Go ahead and re-print this if you like, then give it to your landlord or apartment manager the day you move out. Best of luck…
Nova Scotia becomes first province to ban declawing of domestic cats
HALIFAX — Nova Scotia has become the first province to ban medically unnecessary cat declawing, part of a worldwide movement against the practice.
The Nova Scotia Veterinary Medical Association decided Tuesday to amend its code of ethics to make the practice of elective and non-therapeutic declawing ethically unacceptable.
It will come into effect on March 15, 2018, following a three-month education period.
Dr. Frank Richardson, registrar of the association, said the decision follows years of discussion by veterinarians, surveys, public input, and a recent statement from the national association.
The Canadian Veterinary Medical Association strengthened its stand against declawing domestic cats in March, saying the practice causes unnecessary and avoidable pain.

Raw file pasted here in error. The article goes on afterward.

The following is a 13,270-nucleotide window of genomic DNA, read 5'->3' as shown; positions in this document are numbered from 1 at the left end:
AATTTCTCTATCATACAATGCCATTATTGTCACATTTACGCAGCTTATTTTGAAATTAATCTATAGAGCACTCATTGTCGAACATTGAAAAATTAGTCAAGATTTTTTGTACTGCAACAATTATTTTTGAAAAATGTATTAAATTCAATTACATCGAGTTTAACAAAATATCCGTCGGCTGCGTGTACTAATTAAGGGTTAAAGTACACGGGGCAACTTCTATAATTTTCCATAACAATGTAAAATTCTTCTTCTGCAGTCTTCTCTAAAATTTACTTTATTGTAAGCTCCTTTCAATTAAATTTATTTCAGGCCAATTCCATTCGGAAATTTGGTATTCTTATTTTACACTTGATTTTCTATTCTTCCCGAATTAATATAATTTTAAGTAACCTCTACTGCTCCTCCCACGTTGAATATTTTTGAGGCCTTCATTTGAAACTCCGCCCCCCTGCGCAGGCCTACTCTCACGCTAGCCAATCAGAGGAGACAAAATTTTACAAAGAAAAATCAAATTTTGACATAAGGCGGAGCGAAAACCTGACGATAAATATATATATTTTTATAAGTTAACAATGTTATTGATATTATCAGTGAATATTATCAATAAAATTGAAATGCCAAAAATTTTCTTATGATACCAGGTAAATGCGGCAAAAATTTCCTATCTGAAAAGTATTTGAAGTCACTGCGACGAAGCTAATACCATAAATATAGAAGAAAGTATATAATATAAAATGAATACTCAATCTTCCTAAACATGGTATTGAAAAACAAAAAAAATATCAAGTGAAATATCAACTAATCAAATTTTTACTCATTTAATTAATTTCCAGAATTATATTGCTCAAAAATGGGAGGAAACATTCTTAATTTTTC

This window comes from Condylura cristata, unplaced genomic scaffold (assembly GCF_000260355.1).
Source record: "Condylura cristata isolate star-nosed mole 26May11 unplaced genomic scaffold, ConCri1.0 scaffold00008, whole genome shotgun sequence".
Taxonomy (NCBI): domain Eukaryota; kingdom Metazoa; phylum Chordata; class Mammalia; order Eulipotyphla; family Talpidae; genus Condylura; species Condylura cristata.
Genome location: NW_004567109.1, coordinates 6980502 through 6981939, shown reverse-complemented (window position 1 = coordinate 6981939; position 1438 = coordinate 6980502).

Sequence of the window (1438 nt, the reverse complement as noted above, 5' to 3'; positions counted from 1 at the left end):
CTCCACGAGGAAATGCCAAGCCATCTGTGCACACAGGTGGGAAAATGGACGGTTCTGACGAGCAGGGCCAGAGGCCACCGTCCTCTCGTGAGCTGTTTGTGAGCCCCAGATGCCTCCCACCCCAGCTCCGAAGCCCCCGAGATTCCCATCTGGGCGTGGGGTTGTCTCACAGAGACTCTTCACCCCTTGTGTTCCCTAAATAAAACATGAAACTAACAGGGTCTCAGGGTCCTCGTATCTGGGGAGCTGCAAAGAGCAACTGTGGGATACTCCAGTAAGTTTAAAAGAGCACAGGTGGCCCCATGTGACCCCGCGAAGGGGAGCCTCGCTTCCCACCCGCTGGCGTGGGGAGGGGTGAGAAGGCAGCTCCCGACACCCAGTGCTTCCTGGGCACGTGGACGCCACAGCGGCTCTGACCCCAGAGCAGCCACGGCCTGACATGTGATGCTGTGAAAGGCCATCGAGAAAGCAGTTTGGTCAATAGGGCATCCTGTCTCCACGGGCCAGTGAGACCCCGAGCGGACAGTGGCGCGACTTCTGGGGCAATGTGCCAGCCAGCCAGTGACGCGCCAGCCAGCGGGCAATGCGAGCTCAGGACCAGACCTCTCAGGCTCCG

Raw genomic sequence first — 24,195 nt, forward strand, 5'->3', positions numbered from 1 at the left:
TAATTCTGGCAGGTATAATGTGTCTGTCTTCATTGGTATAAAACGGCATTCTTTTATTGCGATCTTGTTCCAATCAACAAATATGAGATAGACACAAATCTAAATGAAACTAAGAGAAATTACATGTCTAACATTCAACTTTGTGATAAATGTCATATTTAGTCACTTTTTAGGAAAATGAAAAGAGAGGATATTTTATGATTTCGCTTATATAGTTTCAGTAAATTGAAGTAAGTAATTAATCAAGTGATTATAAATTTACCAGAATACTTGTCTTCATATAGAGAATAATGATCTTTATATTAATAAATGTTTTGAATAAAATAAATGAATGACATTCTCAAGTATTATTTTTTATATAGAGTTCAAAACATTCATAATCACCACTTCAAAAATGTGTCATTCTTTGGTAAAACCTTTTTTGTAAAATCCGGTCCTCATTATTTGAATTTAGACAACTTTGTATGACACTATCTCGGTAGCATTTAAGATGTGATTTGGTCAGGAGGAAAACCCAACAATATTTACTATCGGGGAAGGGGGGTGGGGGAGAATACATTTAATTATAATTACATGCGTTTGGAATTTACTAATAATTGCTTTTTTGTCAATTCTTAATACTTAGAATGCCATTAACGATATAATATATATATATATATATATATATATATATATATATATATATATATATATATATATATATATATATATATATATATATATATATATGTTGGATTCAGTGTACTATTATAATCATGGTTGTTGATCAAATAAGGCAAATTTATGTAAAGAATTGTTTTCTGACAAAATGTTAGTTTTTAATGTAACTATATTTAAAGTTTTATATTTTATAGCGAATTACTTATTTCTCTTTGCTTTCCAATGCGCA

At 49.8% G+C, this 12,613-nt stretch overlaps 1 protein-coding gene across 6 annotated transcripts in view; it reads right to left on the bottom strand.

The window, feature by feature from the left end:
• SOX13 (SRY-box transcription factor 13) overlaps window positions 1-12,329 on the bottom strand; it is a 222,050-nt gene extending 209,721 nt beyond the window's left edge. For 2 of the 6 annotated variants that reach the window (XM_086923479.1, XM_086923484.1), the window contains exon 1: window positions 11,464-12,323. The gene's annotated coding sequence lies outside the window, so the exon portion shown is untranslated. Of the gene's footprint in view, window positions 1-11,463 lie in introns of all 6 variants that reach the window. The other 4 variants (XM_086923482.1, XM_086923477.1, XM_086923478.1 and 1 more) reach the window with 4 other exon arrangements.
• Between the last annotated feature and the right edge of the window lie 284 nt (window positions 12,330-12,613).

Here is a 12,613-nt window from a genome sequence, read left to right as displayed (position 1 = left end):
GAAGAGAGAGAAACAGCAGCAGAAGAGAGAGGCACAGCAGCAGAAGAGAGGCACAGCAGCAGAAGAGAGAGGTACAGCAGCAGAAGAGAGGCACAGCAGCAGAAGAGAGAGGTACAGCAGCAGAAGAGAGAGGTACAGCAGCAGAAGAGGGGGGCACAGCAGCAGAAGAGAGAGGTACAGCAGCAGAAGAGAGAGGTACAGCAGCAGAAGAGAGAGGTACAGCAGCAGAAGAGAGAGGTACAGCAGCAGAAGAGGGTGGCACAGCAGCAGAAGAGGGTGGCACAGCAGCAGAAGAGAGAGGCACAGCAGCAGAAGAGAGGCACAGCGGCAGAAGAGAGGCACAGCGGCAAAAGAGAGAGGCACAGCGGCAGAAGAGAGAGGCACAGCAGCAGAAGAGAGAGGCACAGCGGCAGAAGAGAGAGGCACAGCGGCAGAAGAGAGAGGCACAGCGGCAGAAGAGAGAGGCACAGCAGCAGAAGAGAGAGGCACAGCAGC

Vets’ groups in many other provinces are having active discussions on the issue, Richardson said: “It’s on everybody’s radar.”
Richardson said while declawing was popular 20 years ago, fewer and fewer veterinarians have been willing to perform the procedure.
“The number is getting smaller and smaller each year. I think if we did nothing it would die off on its own,” he said.
Dr. Hugh Chisholm, a retired veterinarian who has been pushing for the change, said while some municipalities have enacted regulations against declawing, Nova Scotia becomes the first province or state in North America to declare the practice unethical.
“It’s a great day. I’m so proud of the Nova Scotia Veterinary Medical Association,” said Chisholm, Atlantic Canada director for the Paw Project.
“You are amputating 10 bones from 10 digits on the paws of a cat, and if that doesn’t constitute mutilation, I don’t know what does,” he said.
The practice has already been banned in the U.K., Europe, Australia and several California cities. New Jersey is considering a law that would ban the practice unless a vet decides the operation is medically necessary.
“Now that we have this success in Nova Scotia, I will be contacting the other provincial veterinary associations to encourage them to do the same thing. I think it’s just a matter of time,” Chisholm said.